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ISSUE 119 VOL 18 PUBLISHED 4/28/2006

Laughing at politicians' expense: Franken critiques government with humor, experience

By Lisa Gulya
Arts Editor

Friday, April 28, 2006

Values will help Democrats regain political control in America, said satirist and political activist Al Franken last Friday in the Pause.

Though Franken was keynoting the second annual Wellstone Dinner, a promotion of Democratic candidates including Amy Klobuchar, Coleen Rowley and David Bly, he discussed family before delving into politics.

Franken’s visit, sponsored by the St. Olaf College Democrats, DFL Senate District 36 and Carleton College, drew a crowd of over 725 to the Lion’s Pause. Although the tone of the speech was serious, Franken proved his panache for humor by impersonating several people, from Vice President Dick Cheney to musician Darryl Worley, and did not neglect to poke fun at conservative media personalities Ann Coulter and Bill O’Reilly.

A former St. Louis Park resident, Franken painted a picture of his childhood as a time of learning about God from his father. The family attended Temple Israel in Minneapolis, where "the importance of doing justice" was emphasized.

Justice was held in high esteem by the country’s Founding Fathers as well, Franken said, who were not Christians in the modern sense, but Deists.

"They believed, basically, that God was in nature," he said.

Franklin crystallized the values of the Founders by quoting a correspondence between Presidents John Adams and Thomas Jefferson in which Adams revealed his creed – "Be just and good" – and Jefferson affirmed that sentiment as "that in which all our inquiries must end."

After establishing these values, Franken, who wrote political satire for “Saturday Night Live” until 1995, criticized the national government for failing to abide by them.

"I see the values that we as Americans stand for being eroded every day by this administration and this Congress, and we’ve got to stop it," he said.

Democrats should hold Republicans to the pledge they made in their Contract with America, Franken said, which ends with an injunction to "throw us [Republicans] out" if reforms are not made.

"And we’re gonna throw ‘em out, aren’t we?" Franken exhorted the crowd.

Franken then criticized President George W. Bush for squandering what he called "a unique opportunity" following Sept. 11, 2001, to lead a united country that had worldwide support.

"He blew it," Franken said, by "hijacking 9/11 for his own petty political purposes."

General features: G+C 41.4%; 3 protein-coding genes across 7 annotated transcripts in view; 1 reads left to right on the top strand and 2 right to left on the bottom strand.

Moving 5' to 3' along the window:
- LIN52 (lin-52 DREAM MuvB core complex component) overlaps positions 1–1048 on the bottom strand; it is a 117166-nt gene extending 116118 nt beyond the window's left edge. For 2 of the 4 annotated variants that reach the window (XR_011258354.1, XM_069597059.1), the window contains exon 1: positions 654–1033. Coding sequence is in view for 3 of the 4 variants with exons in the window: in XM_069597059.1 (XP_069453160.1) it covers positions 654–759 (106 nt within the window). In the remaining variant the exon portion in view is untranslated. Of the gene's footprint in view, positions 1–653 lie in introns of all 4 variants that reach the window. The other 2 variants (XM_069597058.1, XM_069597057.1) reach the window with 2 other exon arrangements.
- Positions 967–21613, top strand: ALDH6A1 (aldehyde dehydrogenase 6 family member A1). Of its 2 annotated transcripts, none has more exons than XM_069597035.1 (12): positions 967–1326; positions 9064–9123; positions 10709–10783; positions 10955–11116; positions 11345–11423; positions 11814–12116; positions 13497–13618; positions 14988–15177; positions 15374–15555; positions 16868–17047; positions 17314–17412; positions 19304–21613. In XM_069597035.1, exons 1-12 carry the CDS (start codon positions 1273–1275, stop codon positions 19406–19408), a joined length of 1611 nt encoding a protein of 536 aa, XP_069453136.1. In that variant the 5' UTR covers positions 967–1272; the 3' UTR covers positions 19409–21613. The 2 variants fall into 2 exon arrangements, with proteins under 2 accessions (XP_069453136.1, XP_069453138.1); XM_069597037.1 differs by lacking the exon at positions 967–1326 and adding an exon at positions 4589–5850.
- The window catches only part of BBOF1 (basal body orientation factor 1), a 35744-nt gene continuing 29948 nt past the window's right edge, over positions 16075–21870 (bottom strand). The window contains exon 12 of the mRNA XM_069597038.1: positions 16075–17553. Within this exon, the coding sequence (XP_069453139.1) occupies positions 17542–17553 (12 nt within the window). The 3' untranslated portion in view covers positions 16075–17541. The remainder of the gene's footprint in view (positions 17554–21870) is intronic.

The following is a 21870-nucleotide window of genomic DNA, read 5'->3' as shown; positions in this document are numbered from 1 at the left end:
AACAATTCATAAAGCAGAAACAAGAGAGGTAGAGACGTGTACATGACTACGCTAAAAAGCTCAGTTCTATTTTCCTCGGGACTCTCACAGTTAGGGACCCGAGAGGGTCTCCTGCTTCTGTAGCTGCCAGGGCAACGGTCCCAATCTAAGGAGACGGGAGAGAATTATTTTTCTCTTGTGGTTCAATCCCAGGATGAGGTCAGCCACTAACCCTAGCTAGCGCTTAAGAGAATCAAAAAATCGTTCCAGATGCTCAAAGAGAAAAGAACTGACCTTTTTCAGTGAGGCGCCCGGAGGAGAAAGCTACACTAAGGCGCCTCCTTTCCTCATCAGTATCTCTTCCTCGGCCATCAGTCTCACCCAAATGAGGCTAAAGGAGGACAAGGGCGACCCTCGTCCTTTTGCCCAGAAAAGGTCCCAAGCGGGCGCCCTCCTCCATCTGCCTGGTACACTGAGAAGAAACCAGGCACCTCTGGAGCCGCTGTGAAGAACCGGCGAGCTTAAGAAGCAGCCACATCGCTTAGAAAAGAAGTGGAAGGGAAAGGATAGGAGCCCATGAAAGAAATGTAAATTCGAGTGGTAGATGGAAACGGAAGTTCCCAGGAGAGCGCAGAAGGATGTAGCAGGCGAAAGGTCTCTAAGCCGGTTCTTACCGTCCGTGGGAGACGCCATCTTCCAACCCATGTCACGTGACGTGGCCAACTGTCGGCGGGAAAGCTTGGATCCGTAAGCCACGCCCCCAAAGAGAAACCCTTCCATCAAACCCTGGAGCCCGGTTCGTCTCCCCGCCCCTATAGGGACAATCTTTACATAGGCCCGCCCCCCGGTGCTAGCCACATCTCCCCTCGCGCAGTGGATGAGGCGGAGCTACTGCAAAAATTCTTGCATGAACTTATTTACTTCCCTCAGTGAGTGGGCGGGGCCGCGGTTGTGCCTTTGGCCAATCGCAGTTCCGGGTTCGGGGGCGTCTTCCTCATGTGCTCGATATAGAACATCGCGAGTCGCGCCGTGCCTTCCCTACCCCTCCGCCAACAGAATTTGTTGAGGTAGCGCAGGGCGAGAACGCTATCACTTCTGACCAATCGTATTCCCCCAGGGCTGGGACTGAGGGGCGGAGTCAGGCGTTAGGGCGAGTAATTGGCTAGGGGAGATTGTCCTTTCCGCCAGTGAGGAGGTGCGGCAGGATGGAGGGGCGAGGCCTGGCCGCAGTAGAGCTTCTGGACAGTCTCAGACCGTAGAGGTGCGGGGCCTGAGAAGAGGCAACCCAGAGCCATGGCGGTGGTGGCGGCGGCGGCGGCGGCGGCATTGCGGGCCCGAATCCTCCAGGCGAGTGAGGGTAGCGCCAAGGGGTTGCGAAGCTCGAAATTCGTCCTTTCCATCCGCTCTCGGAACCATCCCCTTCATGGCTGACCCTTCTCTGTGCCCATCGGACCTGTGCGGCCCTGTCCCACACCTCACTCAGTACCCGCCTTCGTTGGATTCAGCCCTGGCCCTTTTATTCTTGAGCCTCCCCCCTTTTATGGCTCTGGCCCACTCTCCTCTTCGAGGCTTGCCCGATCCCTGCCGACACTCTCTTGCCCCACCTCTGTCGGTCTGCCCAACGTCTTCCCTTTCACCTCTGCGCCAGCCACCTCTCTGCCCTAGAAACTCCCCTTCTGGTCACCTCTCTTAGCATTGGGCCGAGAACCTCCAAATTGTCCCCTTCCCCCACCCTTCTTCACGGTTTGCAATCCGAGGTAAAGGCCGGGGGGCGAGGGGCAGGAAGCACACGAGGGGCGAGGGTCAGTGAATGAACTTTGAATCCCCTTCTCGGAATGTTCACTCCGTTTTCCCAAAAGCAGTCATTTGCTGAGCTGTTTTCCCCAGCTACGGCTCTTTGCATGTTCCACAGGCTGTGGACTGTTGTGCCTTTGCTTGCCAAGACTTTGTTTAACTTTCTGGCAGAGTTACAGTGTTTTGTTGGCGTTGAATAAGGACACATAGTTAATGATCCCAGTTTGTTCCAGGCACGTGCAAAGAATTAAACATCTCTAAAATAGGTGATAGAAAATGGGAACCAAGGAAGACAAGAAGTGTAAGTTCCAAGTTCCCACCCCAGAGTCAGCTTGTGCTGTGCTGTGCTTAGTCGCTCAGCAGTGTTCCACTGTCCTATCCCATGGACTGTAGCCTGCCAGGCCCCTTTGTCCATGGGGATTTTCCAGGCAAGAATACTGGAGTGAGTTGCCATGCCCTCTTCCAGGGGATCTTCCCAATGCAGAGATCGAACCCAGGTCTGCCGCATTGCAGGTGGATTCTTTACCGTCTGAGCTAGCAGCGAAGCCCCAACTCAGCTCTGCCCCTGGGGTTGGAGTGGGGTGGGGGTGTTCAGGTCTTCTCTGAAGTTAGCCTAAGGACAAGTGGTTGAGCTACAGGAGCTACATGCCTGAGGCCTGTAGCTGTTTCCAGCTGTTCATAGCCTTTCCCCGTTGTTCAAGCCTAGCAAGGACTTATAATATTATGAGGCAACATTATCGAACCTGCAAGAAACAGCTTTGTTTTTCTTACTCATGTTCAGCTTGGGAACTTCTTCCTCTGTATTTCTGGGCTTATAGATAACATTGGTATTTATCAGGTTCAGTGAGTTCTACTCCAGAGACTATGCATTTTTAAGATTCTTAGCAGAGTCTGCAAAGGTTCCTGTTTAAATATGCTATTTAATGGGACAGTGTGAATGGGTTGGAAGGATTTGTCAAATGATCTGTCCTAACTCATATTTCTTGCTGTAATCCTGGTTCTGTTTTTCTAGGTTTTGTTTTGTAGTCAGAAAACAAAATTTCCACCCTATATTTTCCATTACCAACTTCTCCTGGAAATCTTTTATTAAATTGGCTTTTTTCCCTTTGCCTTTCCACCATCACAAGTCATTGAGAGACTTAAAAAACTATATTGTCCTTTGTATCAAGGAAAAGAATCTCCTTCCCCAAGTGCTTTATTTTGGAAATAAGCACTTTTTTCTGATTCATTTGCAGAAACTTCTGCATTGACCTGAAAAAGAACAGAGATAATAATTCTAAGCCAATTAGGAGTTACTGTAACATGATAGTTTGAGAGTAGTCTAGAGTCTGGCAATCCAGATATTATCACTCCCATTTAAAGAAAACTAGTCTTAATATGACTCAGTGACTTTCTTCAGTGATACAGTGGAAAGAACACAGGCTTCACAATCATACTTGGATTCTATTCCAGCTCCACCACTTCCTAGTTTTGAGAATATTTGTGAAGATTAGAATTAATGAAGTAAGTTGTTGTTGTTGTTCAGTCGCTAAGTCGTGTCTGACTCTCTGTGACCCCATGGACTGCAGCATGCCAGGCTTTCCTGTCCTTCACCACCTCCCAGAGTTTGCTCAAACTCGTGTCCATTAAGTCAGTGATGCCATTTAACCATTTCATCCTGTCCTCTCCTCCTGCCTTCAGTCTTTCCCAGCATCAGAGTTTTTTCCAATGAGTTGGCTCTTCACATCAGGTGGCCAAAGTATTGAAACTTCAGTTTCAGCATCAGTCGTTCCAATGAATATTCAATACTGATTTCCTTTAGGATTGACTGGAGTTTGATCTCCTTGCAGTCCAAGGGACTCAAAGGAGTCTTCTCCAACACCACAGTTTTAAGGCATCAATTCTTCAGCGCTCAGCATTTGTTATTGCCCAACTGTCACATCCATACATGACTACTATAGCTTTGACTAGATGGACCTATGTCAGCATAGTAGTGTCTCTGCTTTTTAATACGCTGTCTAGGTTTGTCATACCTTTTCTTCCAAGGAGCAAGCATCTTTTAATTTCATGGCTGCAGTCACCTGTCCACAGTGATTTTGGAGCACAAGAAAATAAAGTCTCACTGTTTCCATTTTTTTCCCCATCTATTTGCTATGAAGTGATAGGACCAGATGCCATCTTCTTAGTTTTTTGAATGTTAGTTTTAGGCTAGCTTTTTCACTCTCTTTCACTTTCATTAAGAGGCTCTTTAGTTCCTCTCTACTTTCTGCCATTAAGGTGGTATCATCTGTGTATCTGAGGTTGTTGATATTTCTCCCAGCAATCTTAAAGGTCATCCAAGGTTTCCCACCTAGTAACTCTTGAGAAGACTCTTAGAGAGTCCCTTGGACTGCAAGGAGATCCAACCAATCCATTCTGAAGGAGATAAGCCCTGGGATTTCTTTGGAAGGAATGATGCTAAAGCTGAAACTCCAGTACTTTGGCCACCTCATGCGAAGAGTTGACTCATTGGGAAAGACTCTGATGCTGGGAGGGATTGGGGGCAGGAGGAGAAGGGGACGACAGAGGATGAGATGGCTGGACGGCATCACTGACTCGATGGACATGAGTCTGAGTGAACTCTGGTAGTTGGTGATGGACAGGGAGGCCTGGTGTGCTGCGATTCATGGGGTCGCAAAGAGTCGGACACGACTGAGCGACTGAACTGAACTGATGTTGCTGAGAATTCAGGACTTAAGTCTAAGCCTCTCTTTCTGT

Bush divided the country, using Sept. 11 "to lie us into a war," Franken said.

Franken called for the president to take responsibility for the mistakes made in the Iraq war, which "would be like a six-hour speech," according to Franken.

He used humor to criticize Bush’s decision to call the war a ‘crusade’ and to term it "Operation Infinite Justice," impersonating a Pakistani cab driver’s reaction to such culturally loaded statements.

Reminding the students in the audience of the soldiers in Iraq, Franken spoke of his time on United Service Organizations (USO) tours.

"These kids are your age," Franken said. "And they are bearing so much of the sacrifice, and the rest of the country isn’t connected with it very much."

Responding to questions about current immigration policy debates, Franken dismissed the idea of large-scale deportations by a government that "can’t respond to a hurricane."

He called Minnesota’s proposed anti-marriage amendment "a distraction" and a civil rights issue, pointing out his own Jewish status as a reason to ally with those whose rights are violated.

As Franken’s father told him when they watched black Americans attacked by dogs on the news the 1960s, "No Jew can stand for that."

Alluding to his proposed Senate run, Franken pledged that his first action in office would be to work for universal healthcare for children starting "day one.”

He criticized Republican Sen. Mark Dayton of Minnesota for the lack of oversight hearings in the Senate, saying, "this guy has not done his job," and calling him "easy to beat" should Franken choose to run in 2008.

Former Democratic Sen. Paul Wellstone, on the other hand, "had convictions," Franken said. "That’s why people liked Paul."

Later acknowledging the night’s namesake, Franken quoted Wellstone as a rallying cry for Democrats: "The future belongs to those who are passionate and work hard."

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